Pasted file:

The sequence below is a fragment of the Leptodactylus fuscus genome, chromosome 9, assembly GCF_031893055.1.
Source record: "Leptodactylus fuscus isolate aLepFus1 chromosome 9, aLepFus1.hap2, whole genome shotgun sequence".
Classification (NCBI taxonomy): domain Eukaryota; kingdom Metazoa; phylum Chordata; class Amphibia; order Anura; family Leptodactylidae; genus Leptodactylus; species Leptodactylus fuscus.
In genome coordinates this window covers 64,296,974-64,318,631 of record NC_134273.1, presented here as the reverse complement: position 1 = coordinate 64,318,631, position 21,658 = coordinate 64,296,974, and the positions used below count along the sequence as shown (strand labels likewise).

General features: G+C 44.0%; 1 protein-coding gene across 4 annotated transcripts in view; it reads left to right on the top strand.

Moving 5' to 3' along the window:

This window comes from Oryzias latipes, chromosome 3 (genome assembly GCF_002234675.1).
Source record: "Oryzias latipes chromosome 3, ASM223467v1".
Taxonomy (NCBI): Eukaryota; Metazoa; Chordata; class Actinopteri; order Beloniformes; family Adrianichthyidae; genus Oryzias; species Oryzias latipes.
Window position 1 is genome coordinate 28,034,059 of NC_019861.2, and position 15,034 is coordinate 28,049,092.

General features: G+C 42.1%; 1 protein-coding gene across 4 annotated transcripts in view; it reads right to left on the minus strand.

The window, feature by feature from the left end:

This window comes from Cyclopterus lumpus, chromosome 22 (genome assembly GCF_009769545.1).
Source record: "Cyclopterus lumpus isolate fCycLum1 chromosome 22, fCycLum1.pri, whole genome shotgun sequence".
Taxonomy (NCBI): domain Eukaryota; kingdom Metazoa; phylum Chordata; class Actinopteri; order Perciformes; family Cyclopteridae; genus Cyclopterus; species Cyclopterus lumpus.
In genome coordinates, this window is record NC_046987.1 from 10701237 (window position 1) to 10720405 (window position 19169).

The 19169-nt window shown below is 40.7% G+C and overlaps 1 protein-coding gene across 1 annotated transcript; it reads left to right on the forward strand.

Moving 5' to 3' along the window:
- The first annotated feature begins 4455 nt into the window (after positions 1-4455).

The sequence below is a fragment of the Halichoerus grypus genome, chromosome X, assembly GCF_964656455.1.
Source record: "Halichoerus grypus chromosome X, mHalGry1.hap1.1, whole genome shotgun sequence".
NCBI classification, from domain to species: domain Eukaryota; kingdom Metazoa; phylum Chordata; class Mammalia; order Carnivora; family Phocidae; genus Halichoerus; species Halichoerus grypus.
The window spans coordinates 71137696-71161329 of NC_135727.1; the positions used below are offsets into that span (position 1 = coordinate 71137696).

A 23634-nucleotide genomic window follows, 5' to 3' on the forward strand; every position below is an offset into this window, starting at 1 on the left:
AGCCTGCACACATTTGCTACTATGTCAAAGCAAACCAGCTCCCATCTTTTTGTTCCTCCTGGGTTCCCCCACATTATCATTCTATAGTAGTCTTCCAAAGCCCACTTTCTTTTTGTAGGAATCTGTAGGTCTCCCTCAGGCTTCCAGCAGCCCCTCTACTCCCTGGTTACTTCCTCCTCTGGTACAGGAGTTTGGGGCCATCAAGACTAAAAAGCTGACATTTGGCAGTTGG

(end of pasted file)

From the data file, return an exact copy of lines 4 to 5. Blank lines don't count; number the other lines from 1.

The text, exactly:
In genome coordinates this window covers 64,296,974-64,318,631 of record NC_134273.1, presented here as the reverse complement: position 1 = coordinate 64,318,631, position 21,658 = coordinate 64,296,974, and the positions used below count along the sequence as shown (strand labels likewise).

General features: G+C 44.0%; 1 protein-coding gene across 4 annotated transcripts in view; it reads left to right on the top strand.